Press Release – Waterston, January 2021

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High Desert Museum Now Accepting Submissions for the 2021 Waterston Desert Writing Prize

BEND, OR — The High Desert Museum is now accepting submissions for the 2021 Waterston Desert Writing Prize. The Prize honors literary nonfiction that illustrates artistic excellence, sensitivity to place, and desert literacy with the desert as both subject and setting. Emerging, mid-career and established nonfiction writers are invited to apply.

To learn more about the Waterston Desert Writing Prize and how to submit an entry, visit Submissions will be accepted through May 1, 2021.

Inspired by author and poet Ellen Waterston’s love of the High Desert, a region that has been her muse for more than 30 years, the Prize launched in 2014 and annually recognizes the vital role deserts play worldwide in the ecosystem and human narrative. The Prize is named in honor of actor Sam Waterston, who provided the seed money for the endowment that helps fund the award.

“Every year we have the honor of experiencing new perspectives on desert landscapes,” said Ellen Waterston. “Writers participate from all over the country and our vision of what a desert is continues to grow.”

The mission of the High Desert Museum’s Waterston Desert Writing Prize is to strengthen and support the literary arts and humanities in the High Desert region through recognition of literary excellence in nonfiction writing about desert landscapes, community interaction with the winning authors of the Prize, and presentations and programs that take place in association with the Prize.

“The literary arts are an important avenue for discovering and appreciating the desert landscape,” said Museum Executive Director Dana Whitelaw, Ph.D. “One wonderful component of the Prize is how writers have expanded the borders of how we think about deserts and highlight deserts in a very broad sense.”

In August 2020, the High Desert Museum’s official adoption of the Waterston Desert Writing Prize was announced. Since its inception, the awards ceremony has been hosted by the Museum. The mission and goals of the Prize complement those of the High Desert Museum, emphasizing the importance of protecting deserts and creating important conversations about the issues affecting them.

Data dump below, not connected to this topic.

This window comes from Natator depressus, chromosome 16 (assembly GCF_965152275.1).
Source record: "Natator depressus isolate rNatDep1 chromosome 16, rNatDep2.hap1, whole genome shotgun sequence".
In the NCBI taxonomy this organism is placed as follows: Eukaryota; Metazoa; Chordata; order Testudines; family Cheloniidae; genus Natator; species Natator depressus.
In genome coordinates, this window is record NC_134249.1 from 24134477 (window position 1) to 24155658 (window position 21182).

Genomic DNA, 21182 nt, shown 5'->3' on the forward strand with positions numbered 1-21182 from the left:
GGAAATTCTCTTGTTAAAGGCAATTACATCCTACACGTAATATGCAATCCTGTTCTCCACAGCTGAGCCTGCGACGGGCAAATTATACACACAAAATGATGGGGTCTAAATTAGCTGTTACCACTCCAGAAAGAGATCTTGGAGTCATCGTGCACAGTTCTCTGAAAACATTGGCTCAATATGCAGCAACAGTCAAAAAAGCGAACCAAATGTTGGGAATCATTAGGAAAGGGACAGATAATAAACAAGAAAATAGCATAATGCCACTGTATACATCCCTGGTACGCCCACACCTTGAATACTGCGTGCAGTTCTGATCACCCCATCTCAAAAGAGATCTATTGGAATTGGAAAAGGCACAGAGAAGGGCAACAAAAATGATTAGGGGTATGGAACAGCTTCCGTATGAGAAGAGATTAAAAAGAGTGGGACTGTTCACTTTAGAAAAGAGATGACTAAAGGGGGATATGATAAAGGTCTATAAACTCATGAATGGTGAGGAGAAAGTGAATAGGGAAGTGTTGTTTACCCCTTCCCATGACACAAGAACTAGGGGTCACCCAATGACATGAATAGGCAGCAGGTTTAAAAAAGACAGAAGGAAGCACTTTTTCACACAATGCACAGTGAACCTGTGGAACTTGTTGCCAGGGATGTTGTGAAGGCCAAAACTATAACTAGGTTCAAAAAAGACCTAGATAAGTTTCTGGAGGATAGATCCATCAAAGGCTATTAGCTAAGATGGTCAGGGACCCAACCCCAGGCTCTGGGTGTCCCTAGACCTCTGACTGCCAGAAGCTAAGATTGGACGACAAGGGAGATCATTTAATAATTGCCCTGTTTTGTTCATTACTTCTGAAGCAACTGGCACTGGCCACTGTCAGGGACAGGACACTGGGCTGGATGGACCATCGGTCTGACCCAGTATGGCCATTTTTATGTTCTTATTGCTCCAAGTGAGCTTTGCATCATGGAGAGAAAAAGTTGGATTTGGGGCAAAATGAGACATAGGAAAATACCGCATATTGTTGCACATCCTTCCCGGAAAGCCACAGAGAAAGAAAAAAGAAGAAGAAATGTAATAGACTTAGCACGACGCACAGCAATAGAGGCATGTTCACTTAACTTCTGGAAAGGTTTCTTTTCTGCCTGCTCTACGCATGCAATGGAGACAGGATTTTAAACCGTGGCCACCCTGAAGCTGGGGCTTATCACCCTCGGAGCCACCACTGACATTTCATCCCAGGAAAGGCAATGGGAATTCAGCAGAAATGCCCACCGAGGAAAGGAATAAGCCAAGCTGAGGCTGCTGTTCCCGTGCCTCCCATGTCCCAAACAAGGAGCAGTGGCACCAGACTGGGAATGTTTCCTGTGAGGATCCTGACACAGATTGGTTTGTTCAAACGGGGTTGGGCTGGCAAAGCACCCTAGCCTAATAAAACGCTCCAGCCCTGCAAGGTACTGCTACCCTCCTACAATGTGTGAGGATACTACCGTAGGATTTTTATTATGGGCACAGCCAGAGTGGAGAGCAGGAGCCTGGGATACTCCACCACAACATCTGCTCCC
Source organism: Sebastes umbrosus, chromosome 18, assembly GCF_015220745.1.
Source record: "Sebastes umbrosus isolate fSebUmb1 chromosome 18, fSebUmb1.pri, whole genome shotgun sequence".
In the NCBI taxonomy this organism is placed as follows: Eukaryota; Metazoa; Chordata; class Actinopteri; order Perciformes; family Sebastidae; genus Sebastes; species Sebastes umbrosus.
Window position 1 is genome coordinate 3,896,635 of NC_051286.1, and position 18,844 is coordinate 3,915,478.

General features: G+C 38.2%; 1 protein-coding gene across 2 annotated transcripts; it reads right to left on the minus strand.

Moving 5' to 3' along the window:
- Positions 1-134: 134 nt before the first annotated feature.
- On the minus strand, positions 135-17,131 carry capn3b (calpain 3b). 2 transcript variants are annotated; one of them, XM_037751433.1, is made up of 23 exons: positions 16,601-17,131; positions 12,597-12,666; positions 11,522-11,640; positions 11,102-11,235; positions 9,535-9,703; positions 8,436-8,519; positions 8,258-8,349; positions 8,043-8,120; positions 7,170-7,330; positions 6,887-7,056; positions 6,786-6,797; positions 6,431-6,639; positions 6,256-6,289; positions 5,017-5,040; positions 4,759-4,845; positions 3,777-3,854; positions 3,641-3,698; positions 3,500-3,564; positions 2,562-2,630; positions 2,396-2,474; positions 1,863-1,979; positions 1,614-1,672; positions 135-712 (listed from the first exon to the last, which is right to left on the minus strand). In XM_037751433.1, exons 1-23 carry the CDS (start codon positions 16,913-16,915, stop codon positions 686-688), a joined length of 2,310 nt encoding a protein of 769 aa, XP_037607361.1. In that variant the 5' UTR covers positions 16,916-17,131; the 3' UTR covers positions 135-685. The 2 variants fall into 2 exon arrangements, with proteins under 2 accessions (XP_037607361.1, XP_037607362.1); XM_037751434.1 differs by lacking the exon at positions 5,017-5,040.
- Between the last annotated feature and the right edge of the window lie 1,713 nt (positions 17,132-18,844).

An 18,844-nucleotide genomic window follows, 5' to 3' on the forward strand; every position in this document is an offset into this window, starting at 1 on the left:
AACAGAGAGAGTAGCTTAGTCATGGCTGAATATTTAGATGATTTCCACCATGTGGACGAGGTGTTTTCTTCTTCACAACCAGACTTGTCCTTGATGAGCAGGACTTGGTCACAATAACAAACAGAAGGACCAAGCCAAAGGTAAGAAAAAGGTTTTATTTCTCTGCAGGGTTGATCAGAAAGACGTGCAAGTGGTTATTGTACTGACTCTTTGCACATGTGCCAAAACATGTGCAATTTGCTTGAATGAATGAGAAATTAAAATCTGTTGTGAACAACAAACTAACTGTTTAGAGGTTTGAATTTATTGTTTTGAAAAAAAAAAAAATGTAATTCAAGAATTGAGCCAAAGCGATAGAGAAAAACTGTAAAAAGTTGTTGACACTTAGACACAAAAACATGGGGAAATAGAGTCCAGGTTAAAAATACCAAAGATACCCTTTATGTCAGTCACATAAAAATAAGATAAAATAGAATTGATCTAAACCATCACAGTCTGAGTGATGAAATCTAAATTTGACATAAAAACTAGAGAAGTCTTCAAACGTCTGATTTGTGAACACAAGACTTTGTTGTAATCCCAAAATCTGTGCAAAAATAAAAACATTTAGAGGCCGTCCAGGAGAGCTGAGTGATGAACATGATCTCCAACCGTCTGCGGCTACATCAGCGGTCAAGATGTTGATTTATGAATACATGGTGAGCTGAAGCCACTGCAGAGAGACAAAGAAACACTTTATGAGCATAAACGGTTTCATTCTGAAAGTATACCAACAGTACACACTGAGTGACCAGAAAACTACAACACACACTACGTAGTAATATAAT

The winner of the 2020 Waterston Desert Writing Prize was Hannah Hindley for her submission “Thin Blue Line.” The piece is one in a collection of interconnected stories that explores the Sonoran Desert’s disappearing waterways, the fish that used to call them home, and the successes and complications that come with efforts to help restore depleted tributaries with city effluent. “It’s a strange story of ghost rivers, dead fish and resilience in the heart of urban spaces in the desert,” stated Hindley.

The Prize will recognize one writer with a $2,500 cash award and a reading and reception at the High Desert Museum in Bend.

The Museum is also taking submissions for the Waterston Student Essay Competition, now in its second year. Young writers from Crook, Deschutes, Harney, Jefferson and Lake counties are invited to submit nonfiction prose essays exploring desert landscapes. For details about the Student Essay Competition and how to submit an entry, visit



THE HIGH DESERT MUSEUM opened in Bend, Oregon in 1982. It brings together wildlife, cultures, art, history and the natural world to convey the wonder of North America’s High Desert. The Museum uses indoor and outdoor exhibits, wildlife in natural habitats and living history demonstrations to help people discover and appreciate this diverse region. The Museum is a 501(c)3 nonprofit organization accredited by the American Alliance of Museums, is a Smithsonian Affiliate, was a 2018 finalist for the National Medal for Museum and Library Services and is the 2019 recipient of the Western Museums Association’s Charles Redd Award for Exhibition Excellence.